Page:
Translator Disclaimer
28 July 2003 Conducting-polymer-driven actively shaped propellers and screws
Author Affiliations +
Conducting polymer actuators are employed to create actively shaped hydrodynamic foils. The active foils are designed to allow control over camber, much like the ailerons of an airplane wing. Control of camber promises to enable variable thrust in propellers and screws, increased maneuverability, and improved stealth. The design and fabrication of the active foils are presented, the forces are measured and operation is demonstrated both in still air and water. The foils have a "wing" span of 240 mm, and an average chord length (width) of 70 mm. The trailing 30 mm of the foil is composed of a thin polypyrrole actuator that curls chordwise to achieve variable camber. The actuator consists of two 30 μm thick sheets of hexafluorophosphate doped polypyrrole separated from each other by a gel electrolyte. A polymer layer encapsulates the entire structure. Potentials are applied between the polymer layers to induce reversible bending by approximately 35 degrees, and generating forces of 0.15 N. These forces and displacements are expected to enable operation in water at flow rates of > 1 m/s and ~ 30 m/s in air.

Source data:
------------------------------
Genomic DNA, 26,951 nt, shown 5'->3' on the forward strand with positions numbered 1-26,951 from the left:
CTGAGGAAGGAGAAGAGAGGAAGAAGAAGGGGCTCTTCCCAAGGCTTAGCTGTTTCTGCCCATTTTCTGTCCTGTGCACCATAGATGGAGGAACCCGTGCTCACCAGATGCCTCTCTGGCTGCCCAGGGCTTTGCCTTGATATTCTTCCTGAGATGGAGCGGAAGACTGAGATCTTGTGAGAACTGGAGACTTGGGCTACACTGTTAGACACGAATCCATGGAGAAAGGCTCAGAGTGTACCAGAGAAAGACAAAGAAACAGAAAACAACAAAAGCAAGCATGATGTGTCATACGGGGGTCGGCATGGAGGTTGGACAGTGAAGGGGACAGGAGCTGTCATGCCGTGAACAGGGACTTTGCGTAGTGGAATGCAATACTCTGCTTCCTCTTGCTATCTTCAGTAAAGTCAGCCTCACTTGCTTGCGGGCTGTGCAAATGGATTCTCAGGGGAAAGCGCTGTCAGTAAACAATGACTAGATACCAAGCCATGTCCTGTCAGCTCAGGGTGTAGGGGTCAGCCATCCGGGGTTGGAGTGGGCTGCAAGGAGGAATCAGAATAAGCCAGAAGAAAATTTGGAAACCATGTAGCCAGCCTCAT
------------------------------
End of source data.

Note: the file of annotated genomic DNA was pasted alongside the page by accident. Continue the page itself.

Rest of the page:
© (2003) COPYRIGHT Society of Photo-Optical Instrumentation Engineers (SPIE). Downloading of the abstract is permitted for personal use only.
John D. Madden, Bryan Schmid, Serge R. Lafontaine, Peter Geoffrey A. Madden, Franz S Hover, Karl McLetchie, and Ian Warwick Hunter "Conducting-polymer-driven actively shaped propellers and screws", Proc. SPIE 5051, Smart Structures and Materials 2003: Electroactive Polymer Actuators and Devices (EAPAD), (28 July 2003);

Back to Top